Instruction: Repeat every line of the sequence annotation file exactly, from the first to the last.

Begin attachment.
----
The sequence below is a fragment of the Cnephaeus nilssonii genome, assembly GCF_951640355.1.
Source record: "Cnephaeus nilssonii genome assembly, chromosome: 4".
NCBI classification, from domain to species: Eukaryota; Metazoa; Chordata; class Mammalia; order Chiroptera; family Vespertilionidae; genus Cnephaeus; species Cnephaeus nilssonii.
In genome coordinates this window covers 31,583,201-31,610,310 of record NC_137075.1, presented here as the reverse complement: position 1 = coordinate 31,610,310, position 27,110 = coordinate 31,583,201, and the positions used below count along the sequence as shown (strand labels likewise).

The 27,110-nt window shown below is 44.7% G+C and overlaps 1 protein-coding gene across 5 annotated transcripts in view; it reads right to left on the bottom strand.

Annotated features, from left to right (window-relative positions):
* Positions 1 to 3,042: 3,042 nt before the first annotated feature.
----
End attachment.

The sequence below is a fragment of the Cnephaeus nilssonii genome, assembly GCF_951640355.1.
Source record: "Cnephaeus nilssonii genome assembly, chromosome: 4".
NCBI classification, from domain to species: Eukaryota; Metazoa; Chordata; class Mammalia; order Chiroptera; family Vespertilionidae; genus Cnephaeus; species Cnephaeus nilssonii.
In genome coordinates this window covers 31,583,201-31,610,310 of record NC_137075.1, presented here as the reverse complement: position 1 = coordinate 31,610,310, position 27,110 = coordinate 31,583,201, and the positions used below count along the sequence as shown (strand labels likewise).

The 27,110-nt window shown below is 44.7% G+C and overlaps 1 protein-coding gene across 5 annotated transcripts in view; it reads right to left on the bottom strand.

Annotated features, from left to right (window-relative positions):
* Positions 1 to 3,042: 3,042 nt before the first annotated feature.